Drift diving is common, especially around the Galapagos Islands where the currents are often strong, especially at sites like Cabo Marshall in the north, and Mosquera and Kicker Rock in the south, to name only a few well known spots. Almost all the sites see varying levels of current, but it's not a bad thing, as currents usually mean epic pelagics, like giant manta rays, mobula rays and sharks, that live all around the Galapagos. 

There are also caves to discover, such as at Northeast of Wolf Island. Frequented sites include The Pinnacle and Caves, which as their names suggest, boast impressive caverns and underwater pinnacles as a result of wave erosion. 

The majority of diving in Ecuador, both by the mainland and in the Galapagos, is by boat. Day trips can be made by land-based operators, but for the best experience, it’s recommended to go for liveaboard trips, especially to the Galapagos. 

What to see

While scuba diving in Ecuador, ranked as one of the top 20 places in the world to dive, you’ll discover that the question is really “what marine life can’t be seen here?” The number of species far exceeds imagination, due to the sheer volume of marine diversity thriving in this part of the world. 

To name only a few of the creatures thriving in these waters, we’ll start with the beloved whale shark. The best time to see them is June until November in the open water around Wolf and Darwin Islands. Other delightful creatures that appear in higher numbers this period are penguins and the awkwardly beautiful mola mola. 

Another highlight of Ecuador is school hammerheads, of which a sizeable population stays in the Galapagos all year round. Gordon Rocks is a good spot to see them no matter the season, but there are some places where divers can experience a ‘solar eclipse’ of hundreds, if not thousands, of schooling hammerheads. Darwin and Wolf Islands are undoubtedly the place to be if you’re craving hammerhead sightings.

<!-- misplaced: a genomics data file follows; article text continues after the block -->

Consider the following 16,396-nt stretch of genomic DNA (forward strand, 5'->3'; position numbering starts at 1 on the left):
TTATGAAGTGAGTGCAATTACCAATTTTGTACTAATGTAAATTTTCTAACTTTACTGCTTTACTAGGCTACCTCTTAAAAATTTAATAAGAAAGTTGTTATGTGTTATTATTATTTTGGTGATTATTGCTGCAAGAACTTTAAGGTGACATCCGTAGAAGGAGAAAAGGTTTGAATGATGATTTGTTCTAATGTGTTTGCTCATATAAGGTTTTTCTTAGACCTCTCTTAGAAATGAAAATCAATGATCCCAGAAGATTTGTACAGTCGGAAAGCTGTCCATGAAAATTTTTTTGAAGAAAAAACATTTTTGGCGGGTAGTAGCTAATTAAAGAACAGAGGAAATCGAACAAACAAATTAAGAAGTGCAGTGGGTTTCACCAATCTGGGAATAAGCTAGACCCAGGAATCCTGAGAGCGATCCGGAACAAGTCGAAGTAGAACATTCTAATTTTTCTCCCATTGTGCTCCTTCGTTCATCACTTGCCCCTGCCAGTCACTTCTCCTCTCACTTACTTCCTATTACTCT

Overall, in addition to a huge amount of varying shark species, dives can see manta rays, dolphins, whales and infinite turtles all over Ecuador. Other critters include large seahorses, four-eyed fish, butterfly and trumpetfish, and even unusual animals not often seen by divers, like marine iguanas, seals, sea lions, and penguins.

Best places to dive

Diving in Ecuador focuses mainly around the world class diving found in the Galapagos Islands found roughly 600 miles (1000km) from the Ecuadorian coast.

Galapagos Islands

Starting with Kicker Rock is on the west side of San Cristobal, this is a popular site where dives come to spot schooling fish, various pelagics, and other creatures such as turtles and octopus. This site is suitable for those with lesser experience, as the current normally isn’t as strong as in many other parts of the Galapagos. 

One of the most famous sites is Darwin Arch, near Darwin island. It’s quite possible that there’s too much to see here, from all kinds of sharks, some of which are pregnant, to schools of large fish like jacks and tuna, rays and turtles. 

Wolf Island holds many precious sites, one of which is a particular favourite - Shark Point. Here divers can enjoy schooling hammerheads, silky and Galapagos sharks, eagle and mobula rays, turtles, tuna and reef fish. While submerged, you can often hear the whistling of nearby dolphins chatting to each other. Because of currents here, it’s better suited to experienced divers. 

As mentioned, Gordon Rocks at Santa Cruz Island is one of the best sites to swim side by side with hammerheads. But they’re not the only showstoppers here, as divers regularly encounter many other shark species, rays and plenty of colorful fish.